Did Kansas criminalize voter registration drives? Supreme Court weighs election law case
Voter advocacy organizations are asking the Kansas Supreme Court to block a new state law that they argue criminalizes voter registration drives, despite lower courts rejecting the argument.
The justices of the state's high court indicated in Wednesday's hearing that their decision could hinge on the fact that legislators did not write a "reasonable person" standard into the law, appearing skeptical of the state's argument that such a standard should still be applied.
The Supreme Court's review focuses on a request for an injunction against a provision of HB 2183 that makes it a felony to impersonate an election official. Voter rights advocates say they halted voter registration drives out of fear of prosecution.
"They have severely curtailed their efforts," said Elisabeth Frost, an attorney from the Democrat-aligned Elias Law Group. "It is frankly absurd to suggest that they have brought this lawsuit and curtailed their activity for just the fun of it. They are afraid because the plain language makes them afraid."
Frost represents the League of Women Voters Kansas, Loud Light, Kansas Appleseed Center for Law and Justice, and Topeka Independent Living Resource Center. The groups are suing Republicans Secretary of State Scott Schwab and Attorney General Kris Kobach, arguing the law violates the Kansas Bill of Rights.
The state was represented by Hinkle Law Firm lawyer Bradley Schlozman, who was a top U.S. Department of Justice attorney under former Republican President George W. Bush.
"This case presents a completely manufactured controversy in which for inexplicable reasons plaintiffs are asking the court to interpret the statute in the most unreasonable manner possible in order to expose themselves to criminal liability," Schlozman said.
The election law, passed in 2021 by Republican supermajorities over Democratic Gov. Laura Kelly's veto, contained several provisions challenged in court. The matter before the Supreme Court is whether a preliminary injunction should be issued against part of the law creating a new crime of false representation of an election official.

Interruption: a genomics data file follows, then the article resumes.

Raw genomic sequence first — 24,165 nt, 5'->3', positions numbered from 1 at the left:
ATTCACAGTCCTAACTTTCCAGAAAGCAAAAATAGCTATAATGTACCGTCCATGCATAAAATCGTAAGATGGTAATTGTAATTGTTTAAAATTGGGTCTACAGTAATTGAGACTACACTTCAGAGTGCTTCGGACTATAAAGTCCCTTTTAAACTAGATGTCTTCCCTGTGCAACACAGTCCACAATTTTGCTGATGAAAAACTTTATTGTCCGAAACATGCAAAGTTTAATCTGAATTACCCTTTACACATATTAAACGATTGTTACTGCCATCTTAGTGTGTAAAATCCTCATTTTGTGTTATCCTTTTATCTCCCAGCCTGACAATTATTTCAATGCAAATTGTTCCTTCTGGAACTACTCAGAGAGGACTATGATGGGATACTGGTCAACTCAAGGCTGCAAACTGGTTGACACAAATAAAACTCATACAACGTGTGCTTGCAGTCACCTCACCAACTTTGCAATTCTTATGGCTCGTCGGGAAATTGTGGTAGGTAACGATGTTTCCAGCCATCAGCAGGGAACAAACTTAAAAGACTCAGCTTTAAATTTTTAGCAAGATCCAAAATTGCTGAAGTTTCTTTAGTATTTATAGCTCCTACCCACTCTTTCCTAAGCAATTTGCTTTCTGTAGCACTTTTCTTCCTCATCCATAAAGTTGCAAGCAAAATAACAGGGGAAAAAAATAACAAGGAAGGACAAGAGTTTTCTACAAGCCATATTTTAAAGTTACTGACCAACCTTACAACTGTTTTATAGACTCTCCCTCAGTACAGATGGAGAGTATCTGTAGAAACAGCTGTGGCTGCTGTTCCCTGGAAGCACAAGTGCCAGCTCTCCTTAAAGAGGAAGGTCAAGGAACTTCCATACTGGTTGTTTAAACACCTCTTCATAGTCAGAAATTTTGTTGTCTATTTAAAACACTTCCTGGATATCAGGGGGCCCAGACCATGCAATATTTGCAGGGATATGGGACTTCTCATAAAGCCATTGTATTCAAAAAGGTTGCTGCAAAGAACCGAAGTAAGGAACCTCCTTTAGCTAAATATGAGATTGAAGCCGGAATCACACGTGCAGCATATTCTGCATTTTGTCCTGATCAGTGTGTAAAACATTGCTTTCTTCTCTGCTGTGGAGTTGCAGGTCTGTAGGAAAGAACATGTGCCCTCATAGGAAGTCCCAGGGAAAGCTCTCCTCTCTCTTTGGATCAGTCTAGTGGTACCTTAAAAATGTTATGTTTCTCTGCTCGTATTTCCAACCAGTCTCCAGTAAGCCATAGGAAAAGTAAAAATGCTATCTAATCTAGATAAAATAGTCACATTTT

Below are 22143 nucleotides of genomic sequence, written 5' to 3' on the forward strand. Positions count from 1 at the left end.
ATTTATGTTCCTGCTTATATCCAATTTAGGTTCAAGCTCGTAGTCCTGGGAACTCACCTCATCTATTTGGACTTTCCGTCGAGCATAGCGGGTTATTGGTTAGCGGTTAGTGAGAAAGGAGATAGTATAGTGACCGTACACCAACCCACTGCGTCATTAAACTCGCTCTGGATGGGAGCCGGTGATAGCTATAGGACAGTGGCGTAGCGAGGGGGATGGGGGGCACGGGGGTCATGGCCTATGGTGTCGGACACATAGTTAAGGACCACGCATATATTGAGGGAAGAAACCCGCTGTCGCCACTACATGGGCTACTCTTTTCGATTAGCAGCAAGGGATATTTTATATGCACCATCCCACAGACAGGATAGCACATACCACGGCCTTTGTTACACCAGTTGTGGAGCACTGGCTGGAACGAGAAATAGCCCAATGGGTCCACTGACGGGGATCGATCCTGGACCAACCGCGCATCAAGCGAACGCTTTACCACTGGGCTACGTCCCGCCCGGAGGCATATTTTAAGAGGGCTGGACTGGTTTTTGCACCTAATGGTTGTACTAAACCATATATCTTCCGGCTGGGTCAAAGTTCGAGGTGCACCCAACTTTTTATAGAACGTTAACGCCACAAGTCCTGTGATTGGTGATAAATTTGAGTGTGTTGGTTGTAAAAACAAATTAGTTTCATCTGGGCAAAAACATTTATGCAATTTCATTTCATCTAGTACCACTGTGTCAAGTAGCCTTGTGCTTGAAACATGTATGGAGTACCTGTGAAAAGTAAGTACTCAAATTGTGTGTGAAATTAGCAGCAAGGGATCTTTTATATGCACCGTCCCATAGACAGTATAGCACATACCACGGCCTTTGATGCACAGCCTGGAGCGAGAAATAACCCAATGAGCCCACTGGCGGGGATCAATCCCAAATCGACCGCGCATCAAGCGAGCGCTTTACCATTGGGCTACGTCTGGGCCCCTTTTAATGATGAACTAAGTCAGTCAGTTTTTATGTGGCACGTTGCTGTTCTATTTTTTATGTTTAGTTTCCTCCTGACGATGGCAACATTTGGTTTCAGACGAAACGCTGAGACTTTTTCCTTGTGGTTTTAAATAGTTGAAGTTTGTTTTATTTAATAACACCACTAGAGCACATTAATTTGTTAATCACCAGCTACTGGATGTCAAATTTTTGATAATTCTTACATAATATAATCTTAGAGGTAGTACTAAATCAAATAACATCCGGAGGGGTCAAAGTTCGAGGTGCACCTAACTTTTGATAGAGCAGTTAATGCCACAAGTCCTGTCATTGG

Shawnee County District Court Teresa Watson ruled against the groups in September 2021. They appealed to the Kansas Court of Appeals, which ruled against the groups in June 2022, though one judge dissented.
The arguments from the voter advocates appeared to hold more sway over the Supreme Court justices.
How will the justices rule?
Justice Dan Biles recused himself from the case, so the ultimate decision will be decided by the six remaining justices.
Justice Caleb Stegall, the high court's most conservative member, took the lead on questioning Frost's arguments. But he also was the first to press Schlozman on his defense. He also sided with Chief Justice Marla Luckert in openly discounted a key piece of Schlozman's reasonableness analysis.
Justice K.J. Wall joined in questioning both lawyers on whether a reasonableness standard should be read into the law.
Justice Melissa Taylor Standridge appeared the most skeptical of Schlozman's arguments and opined that the appellate court "erroneously" applied an incorrect legal analysis in at least one area of its ruling.
Justice Evelyn Wilson suggested the law has a chilling effect.
Justice Eric Rosen asked Frost about the severability of the law if the court were to strike down the allegedly offending portion and confirmed that was the relief requested by the voter advocacy groups.
The court took the matter under advisement, meaning the six justices will discuss among themselves how to resolve the issues. There is no timeline for a decision.
Case likely hinges on reasonable person standard
The line of questioning from the justices indicate their decision may come down to whether a "reasonable person" standard exists in the statute, despite lawmakers not writing one in.
The law creates a new felony crime of false representation of an election official, which can be committed three different ways. The lawsuit challenges two: "knowingly engaging in" conduct that "gives the appearance of being an election official" or "would cause another person to believe a person engaging in such conduct is an election official."
The third way, which is not being challenged, requires "representing oneself as an election official."
The voter advocacy groups argue that sometimes people mistakenly believe their voter education, engagement and registration activities are operated by election workers, in part because of using official voter registration forms.
"A reasonable person might conclude that a person who is carrying documents that have official county insignias ... is an agent of the county," Stegall said.
"That's not what the statute says," Frost replied.
Nowhere in the statute did lawmakers write a "reasonable person" standard.
"It's just not in the statute. It's just not there," Frost said. "The Legislature obviously knows how to write a reasonable person standard. They do it all the time. They just didn't put it here. So this court can't read into the statute a reasonable person standard that isn't there."
She said the "plain text" of the law applies to voter registration activity, and to rule otherwise "is to rewrite the statute."
Schlozman's defense largely centered on a separate statutory definition for "knowingly," which incorporates a version of reasonableness. A second definition of "knowingly" does not, Wall noted.
Stegall told Schlozman "you can't rely on" the "knowingly" definition. Stegall said he agreed with Luckert's view that the definition is for a "reasonable speaker, not a reasonable listener."